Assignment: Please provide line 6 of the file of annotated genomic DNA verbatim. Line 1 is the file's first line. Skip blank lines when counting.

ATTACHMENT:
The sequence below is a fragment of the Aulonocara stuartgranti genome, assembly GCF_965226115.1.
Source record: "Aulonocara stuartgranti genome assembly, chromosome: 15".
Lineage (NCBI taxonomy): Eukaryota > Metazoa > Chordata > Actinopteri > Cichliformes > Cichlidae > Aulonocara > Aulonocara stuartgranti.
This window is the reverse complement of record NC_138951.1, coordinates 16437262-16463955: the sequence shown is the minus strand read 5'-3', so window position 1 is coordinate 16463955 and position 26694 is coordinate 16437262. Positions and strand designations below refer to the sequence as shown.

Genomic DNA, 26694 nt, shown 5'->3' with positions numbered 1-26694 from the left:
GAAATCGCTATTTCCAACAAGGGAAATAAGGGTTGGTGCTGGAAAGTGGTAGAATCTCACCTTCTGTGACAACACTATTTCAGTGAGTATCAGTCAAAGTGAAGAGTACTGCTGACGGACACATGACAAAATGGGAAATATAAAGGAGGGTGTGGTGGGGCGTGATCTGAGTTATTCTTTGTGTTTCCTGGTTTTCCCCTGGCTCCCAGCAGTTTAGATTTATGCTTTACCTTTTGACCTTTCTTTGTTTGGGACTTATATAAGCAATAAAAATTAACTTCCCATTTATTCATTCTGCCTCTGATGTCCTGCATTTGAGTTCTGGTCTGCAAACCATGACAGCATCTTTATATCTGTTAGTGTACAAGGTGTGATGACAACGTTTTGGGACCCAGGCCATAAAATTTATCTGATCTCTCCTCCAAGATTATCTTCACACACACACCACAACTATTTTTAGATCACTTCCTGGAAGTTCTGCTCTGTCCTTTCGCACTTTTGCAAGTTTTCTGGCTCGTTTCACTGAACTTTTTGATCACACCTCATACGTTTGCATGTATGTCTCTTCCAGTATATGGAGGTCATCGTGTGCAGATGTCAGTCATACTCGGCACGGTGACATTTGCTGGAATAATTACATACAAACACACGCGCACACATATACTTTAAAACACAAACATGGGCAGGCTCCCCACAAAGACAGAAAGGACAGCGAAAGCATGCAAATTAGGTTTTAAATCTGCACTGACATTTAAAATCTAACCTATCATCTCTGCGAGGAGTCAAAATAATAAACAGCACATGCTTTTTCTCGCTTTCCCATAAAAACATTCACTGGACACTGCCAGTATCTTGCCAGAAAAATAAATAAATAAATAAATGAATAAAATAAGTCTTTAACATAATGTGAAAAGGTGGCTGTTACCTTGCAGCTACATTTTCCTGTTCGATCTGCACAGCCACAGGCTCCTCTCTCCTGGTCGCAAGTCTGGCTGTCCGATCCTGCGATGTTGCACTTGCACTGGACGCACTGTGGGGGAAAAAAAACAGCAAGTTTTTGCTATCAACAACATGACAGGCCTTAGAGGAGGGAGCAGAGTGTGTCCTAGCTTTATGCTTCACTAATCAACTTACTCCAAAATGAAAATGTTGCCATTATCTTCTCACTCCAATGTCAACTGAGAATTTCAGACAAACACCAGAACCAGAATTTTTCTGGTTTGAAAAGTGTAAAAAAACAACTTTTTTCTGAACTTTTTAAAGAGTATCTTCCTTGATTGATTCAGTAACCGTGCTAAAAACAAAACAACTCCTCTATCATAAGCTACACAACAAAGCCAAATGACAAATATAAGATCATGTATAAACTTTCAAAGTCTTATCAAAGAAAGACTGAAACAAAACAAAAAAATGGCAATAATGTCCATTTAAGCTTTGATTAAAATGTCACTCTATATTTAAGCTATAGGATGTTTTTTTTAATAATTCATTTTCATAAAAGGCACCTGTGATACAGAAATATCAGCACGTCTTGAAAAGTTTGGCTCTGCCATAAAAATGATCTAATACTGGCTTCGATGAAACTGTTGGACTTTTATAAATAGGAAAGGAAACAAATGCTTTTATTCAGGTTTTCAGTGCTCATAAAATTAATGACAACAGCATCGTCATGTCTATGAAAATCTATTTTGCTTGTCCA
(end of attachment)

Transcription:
GAAATCGCTATTTCCAACAAGGGAAATAAGGGTTGGTGCTGGAAAGTGGTAGAATCTCACCTTCTGTGACAACACTATTTCAGTGAGTATCAGTCAAAGTGAAGAGTACTGCTGACGGACACATGACAAAATGGGAAATATAAAGGAGGGTGTGGTGGGGCGTGATCTGAGTTATTCTTTGTGTTTCCTGGTTTTCCCCTGGCTCCCAGCAGTTTAGATTTATGCTTTACCTTTTGACCTTTCTTTGTTTGGGACTTATATAAGCAATAAAAATTAACTTCCCATTTATTCATTCTGCCTCTGATGTCCTGCATTTGAGTTCTGGTCTGCAAACCATGACAGCATCTTTATATCTGTTAGTGTACAAGGTGTGATGACAACGTTTTGGGACCCAGGCCATAAAATTTATCTGATCTCTCCTCCAAGATTATCTTCACACACACACCACAACTATTTTTAGATCACTTCCTGGAAGTTCTGCTCTGTCCTTTCGCACTTTTGCAAGTTTTCTGGCTCGTTTCACTGAACTTTTTGATCACACCTCATACGTTTGCATGTATGTCTCTTCCAGTATATGGAGGTCATCGTGTGCAGATGTCAGTCATACTCGGCACGGTGACATTTGCTGGAATAATTACATACAAACACACGCGCACACATATACTTTAAAACACAAACATGGGCAGGCTCCCCACAAAGACAGAAAGGACAGCGAAAGCATGCAAATTAGGTTTTAAATCTGCACTGACATTTAAAATCTAACCTATCATCTCTGCGAGGAGTCAAAATAATAAACAGCACATGCTTTTTCTCGCTTTCCCATAAAAACATTCACTGGACACTGCCAGTATCTTGCCAGAAAAATAAATAAATAAATAAATGAATAAAATAAGTCTTTAACATAATGTGAAAAGGTGGCTGTTACCTTGCAGCTACATTTTCCTGTTCGATCTGCACAGCCACAGGCTCCTCTCTCCTGGTCGCAAGTCTGGCTGTCCGATCCTGCGATGTTGCACTTGCACTGGACGCACTGTGGGGGAAAAAAAACAGCAAGTTTTTGCTATCAACAACATGACAGGCCTTAGAGGAGGGAGCAGAGTGTGTCCTAGCTTTATGCTTCACTAATCAACTTACTCCAAAATGAAAATGTTGCCATTATCTTCTCACTCCAATGTCAACTGAGAATTTCAGACAAACACCAGAACCAGAATTTTTCTGGTTTGAAAAGTGTAAAAAAACAACTTTTTTCTGAACTTTTTAAAGAGTATCTTCCTTGATTGATTCAGTAACCGTGCTAAAAACAAAACAACTCCTCTATCATAAGCTACACAACAAAGCCAAATGACAAATATAAGATCATGTATAAACTTTCAAAGTCTTATCAAAGAAAGACTGAAACAAAACAAAAAAATGGCAATAATGTCCATTTAAGCTTTGATTAAAATGTCACTCTATATTTAAGCTATAGGATGTTTTTTTTAATAATTCATTTTCATAAAAGGCACCTGTGATACAGAAATATCAGCACGTCTTGAAAAGTTTGGCTCTGCCATAAAAATGATCTAATACTGGCTTCGATGAAACTGTTGGACTTTTATAAATAGGAAAGGAAACAAATGCTTTTATTCAGGTTTTCAGTGCTCATAAAATTAATGACAACAGCATCGTCATGTCTATGAAAATCTATTTTGCTTGTCCA